Mandalay is also home to some historical masterpieces of architecture built as monasteries. While in town, visitors should go to the magnificent Shwe Kyaung, Shwe Inn Pin, Kin Wun Mingyi and Yaw Min Gyi monasteries. Both Kin Wun Mingyi and Yaw Min Gyi were royal officials of their time who built magnificent monasteries which today stand wearily waiting to be renovated. One will see fine wood carvings at Shwe Kyaung Monastery which failed to achieve UNESCO’s World Heritage listing when its application was submitted in 1996. Restoration work at the monastery is still underway amid widely shared rumors of the siphoning of restoration funds. Kuthodaw Pagoda, where you can find what’s known as the “world’s largest book,” is worth a visit too, but apart from Shwe Kyaung Monastery, visitors will find very little information on display at any of these locations.
I am told that some teak monasteries and buildings are preserved by respected local abbots. They have saved money and received local donations for the preservation of the finely carved wooden doors, windows and buildings which were built in the 19th century. A shared fear among monks and residents is that if these buildings are handed over to the Ministry of Religious Affairs and Culture their maintenance will be compromised.
One also wonders at the potential of renovating Gaw Wein Jetty where the country’s last king and queen departed by steamer ship to India, and of providing information of the historical events to students and tourists. A ship, statues and a display of information recounting the whole episode would be educational and attract visitors.
If you are in Amarapura we will see the stunning U Bein Bridge and Mahagandayon Monastery where young monks can be seen walking under the beautiful old trees to receive alms. This old tradition of offering alms to monks is well preserved and quietly observed. It is a peaceful atmosphere, but the question is, how long will it last?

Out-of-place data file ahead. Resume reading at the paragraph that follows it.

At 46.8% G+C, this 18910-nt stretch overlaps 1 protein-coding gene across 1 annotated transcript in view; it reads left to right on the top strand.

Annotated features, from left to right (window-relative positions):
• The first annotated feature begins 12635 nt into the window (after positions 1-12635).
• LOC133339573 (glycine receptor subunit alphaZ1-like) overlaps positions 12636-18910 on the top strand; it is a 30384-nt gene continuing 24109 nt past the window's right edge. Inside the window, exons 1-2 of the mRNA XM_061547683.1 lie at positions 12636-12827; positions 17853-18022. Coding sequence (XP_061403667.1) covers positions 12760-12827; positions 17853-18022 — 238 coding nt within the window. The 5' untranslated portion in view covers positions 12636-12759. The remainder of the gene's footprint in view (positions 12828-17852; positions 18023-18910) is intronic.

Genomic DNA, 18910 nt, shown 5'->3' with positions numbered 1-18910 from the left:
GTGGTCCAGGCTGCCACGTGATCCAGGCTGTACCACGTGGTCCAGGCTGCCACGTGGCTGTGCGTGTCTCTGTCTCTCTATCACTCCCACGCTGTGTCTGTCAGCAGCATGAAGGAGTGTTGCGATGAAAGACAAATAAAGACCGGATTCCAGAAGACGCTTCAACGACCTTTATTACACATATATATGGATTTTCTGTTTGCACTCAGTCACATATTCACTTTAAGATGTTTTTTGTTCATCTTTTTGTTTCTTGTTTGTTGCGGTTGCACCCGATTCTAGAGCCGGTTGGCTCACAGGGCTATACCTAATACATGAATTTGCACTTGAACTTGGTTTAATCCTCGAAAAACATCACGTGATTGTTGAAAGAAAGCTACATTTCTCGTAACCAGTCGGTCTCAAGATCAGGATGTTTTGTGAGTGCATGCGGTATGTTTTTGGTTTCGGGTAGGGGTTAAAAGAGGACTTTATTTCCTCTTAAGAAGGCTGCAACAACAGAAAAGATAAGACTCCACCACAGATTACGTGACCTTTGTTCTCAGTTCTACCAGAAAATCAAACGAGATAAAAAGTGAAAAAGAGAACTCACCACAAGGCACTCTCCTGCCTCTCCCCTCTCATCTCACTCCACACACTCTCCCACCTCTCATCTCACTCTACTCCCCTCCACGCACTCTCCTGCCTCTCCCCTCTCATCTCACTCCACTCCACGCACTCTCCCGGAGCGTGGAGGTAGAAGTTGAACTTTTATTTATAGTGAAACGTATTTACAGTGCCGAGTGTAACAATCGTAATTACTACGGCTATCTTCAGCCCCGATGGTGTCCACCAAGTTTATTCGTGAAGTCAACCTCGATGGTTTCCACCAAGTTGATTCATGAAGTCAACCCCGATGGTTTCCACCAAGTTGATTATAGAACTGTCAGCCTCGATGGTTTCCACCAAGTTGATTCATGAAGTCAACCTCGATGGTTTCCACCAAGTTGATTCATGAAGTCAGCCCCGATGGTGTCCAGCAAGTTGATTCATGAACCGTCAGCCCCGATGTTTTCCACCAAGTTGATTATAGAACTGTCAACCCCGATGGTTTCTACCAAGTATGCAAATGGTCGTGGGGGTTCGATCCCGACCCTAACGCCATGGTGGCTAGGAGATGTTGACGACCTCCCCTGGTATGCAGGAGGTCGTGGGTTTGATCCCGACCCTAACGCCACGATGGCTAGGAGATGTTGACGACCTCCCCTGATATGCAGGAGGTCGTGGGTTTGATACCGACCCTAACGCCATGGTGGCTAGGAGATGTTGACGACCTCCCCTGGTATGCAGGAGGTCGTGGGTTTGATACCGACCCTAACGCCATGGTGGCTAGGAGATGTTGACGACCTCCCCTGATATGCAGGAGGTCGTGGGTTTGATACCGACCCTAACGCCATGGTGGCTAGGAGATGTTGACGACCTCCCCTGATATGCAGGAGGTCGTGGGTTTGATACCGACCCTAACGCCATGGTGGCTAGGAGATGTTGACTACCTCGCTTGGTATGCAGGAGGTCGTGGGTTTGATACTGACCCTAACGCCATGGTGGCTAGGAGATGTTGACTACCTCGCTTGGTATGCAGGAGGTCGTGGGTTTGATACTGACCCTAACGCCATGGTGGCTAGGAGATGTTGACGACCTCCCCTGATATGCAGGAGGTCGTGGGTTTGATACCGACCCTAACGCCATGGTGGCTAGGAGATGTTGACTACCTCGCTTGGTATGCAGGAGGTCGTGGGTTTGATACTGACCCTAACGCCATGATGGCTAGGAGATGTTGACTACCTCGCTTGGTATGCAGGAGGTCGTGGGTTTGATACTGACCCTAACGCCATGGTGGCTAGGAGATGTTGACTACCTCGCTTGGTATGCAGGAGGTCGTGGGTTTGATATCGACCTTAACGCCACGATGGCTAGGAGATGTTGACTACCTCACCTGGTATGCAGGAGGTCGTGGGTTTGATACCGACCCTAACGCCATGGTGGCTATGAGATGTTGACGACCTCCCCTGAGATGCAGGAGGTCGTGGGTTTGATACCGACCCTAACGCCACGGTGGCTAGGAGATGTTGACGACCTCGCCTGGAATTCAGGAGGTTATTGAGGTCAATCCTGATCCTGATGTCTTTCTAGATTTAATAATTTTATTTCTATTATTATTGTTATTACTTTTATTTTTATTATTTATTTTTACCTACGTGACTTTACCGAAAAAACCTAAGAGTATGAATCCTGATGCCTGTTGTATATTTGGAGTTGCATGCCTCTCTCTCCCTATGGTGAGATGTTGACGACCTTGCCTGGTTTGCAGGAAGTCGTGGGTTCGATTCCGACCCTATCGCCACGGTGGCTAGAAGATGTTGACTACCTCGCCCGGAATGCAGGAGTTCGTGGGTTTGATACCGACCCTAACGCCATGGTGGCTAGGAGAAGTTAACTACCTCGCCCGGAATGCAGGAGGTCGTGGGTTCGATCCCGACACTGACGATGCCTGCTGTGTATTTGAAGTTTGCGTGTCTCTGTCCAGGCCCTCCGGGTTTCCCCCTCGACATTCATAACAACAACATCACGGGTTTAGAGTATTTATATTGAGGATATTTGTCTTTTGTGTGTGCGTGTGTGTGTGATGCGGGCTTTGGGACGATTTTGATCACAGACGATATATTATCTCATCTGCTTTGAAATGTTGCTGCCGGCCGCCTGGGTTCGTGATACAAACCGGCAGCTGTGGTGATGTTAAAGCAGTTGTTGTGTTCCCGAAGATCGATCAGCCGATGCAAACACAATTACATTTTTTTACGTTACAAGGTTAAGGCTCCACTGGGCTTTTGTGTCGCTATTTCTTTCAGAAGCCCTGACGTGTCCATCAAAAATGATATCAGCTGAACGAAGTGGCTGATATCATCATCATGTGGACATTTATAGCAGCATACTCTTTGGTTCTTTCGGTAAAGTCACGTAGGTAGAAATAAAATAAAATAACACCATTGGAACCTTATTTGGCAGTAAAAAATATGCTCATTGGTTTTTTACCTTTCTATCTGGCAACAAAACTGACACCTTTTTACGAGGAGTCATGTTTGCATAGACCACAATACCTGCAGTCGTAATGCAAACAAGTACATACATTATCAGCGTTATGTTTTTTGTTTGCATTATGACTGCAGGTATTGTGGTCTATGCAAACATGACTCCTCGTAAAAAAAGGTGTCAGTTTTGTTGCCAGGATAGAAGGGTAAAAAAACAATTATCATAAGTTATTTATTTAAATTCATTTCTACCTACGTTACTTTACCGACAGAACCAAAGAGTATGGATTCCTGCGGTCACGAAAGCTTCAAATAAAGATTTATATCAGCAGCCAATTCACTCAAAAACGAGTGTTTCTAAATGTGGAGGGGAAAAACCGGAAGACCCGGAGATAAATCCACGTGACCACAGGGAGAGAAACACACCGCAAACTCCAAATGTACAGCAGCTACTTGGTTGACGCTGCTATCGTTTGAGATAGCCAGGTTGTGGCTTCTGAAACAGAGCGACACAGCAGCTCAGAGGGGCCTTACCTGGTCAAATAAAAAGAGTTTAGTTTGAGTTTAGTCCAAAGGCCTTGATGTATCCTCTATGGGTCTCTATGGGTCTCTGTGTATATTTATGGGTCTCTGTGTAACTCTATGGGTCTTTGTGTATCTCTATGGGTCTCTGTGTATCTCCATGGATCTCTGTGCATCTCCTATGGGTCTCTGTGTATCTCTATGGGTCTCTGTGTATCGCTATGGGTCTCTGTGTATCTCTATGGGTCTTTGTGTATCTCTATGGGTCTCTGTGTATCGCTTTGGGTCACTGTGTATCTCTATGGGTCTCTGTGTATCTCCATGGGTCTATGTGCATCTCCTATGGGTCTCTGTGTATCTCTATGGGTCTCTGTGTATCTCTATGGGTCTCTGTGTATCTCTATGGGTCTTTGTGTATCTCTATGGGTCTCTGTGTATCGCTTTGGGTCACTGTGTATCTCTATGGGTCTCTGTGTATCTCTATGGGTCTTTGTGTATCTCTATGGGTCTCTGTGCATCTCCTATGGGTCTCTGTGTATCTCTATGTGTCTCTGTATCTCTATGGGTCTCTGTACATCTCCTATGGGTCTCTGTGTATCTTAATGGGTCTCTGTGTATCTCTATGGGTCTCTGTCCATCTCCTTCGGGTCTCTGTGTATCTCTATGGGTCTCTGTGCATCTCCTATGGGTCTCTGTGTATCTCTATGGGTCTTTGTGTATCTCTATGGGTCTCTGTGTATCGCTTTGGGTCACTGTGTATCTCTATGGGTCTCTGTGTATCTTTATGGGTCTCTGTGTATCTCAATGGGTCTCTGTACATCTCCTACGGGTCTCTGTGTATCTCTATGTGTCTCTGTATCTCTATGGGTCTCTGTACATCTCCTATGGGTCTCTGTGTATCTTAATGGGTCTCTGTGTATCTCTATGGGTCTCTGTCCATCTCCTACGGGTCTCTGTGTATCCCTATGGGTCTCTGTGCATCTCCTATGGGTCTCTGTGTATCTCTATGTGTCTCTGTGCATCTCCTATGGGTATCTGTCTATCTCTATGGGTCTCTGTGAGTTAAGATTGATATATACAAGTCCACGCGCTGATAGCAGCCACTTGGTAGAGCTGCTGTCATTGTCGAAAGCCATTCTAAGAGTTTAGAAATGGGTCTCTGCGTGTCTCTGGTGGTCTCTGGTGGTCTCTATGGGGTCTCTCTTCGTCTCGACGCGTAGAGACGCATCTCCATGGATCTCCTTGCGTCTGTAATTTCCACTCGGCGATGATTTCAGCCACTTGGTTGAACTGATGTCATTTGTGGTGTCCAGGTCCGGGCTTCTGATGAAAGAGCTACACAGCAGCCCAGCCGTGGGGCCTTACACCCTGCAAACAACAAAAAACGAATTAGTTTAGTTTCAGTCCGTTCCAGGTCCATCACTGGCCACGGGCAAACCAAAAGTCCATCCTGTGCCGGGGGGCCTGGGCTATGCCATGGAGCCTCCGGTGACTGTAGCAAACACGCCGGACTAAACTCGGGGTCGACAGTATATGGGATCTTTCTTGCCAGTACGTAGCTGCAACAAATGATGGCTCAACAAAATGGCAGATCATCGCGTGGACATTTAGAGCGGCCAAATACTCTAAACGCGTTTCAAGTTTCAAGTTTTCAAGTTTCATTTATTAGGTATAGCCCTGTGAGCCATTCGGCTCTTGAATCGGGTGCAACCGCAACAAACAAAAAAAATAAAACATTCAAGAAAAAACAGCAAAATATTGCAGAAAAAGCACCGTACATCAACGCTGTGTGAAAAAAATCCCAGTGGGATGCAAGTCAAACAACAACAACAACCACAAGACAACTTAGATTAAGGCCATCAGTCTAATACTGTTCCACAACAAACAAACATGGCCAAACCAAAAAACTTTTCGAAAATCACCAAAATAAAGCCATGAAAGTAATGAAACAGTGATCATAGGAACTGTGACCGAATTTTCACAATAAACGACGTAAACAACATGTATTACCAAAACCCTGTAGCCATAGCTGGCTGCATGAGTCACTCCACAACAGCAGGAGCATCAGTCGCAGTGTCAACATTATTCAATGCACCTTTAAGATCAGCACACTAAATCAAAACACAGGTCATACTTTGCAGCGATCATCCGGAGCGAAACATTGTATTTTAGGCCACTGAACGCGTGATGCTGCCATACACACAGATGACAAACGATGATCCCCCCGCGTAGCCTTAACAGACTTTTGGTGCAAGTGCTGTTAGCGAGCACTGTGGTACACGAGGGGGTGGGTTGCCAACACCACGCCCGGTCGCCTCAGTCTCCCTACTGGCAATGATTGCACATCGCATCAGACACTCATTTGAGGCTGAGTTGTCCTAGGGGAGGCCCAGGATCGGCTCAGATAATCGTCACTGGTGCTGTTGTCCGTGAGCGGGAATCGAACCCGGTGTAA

In September, Myanmar and China agreed to establish the China-Myanmar Economic Corridor (CMEC) and the estimated 1,700-kilometer-long corridor will connect Kunming, the capital of China’s Yunnan Province, to Myanmar’s major economic checkpoints—first to Mandalay, and then south-east to Yangon and west to the Kyaukphyu Special Economic Zone (SEZ). China is a key supportive neighbor in backing up Myanmar when it faces Western criticism over conflict in northern Rakhine State. There has been criticism that the Myanmar government is increasingly becoming pro-China—just like the previous regime—but there are those who defend the government, asking “Do they have a choice? The west is pushing Myanmar into China’s orbit.”
In any case, the 15-point MoU signed between Myanmar and China stipulates that the two governments agree to collaborate on many sectors including basic infrastructure, construction, manufacturing, agriculture, transport, finance, human resource development, telecommunications, research and technology. I still haven’t found any think tank group in Mandalay researching or studying China’s Belt and Road Initiative.
As night falls and we are watching the sunset by the Irrawaddy River, we dive into discussions with Mandalay friends and one suggests that instead of fearing China, Myanmar must take advantage of its unique geopolitical position to forge stronger economic ties. But how do we strike a balance? Another retorted, questioning what sort of power, capacity, vision and imagination do we have? These debates are endless.
Amid rumors that Chinese President Xi Jinping will visit Myanmar in the near future, residents in Mandalay go about their daily lives. A handful of intellectuals and writers, however, whisper to me that they worry about China’s growing clout in the north and the danger of Myanmar again being a pawn between bullying superpowers. We now see the rise of China and how its economic power has a huge impact on the border regions and is coming deeper inside Myanmar. Mandalay is on its list. “We are falling into China’s hands,” one member of a prominent intellectual family in Mandalay told me.
Our ancestors saw their king and queen taken away, foreign troops fighting over the royal city out of strategic and geopolitical interest and then the destruction of Mandalay. Who knows if in 50 to 100 years the country’s map may ultimately change? Saving Mandalay is not going to be easy.
Aung Zaw is the founding editor-in-chief of The Irrawaddy.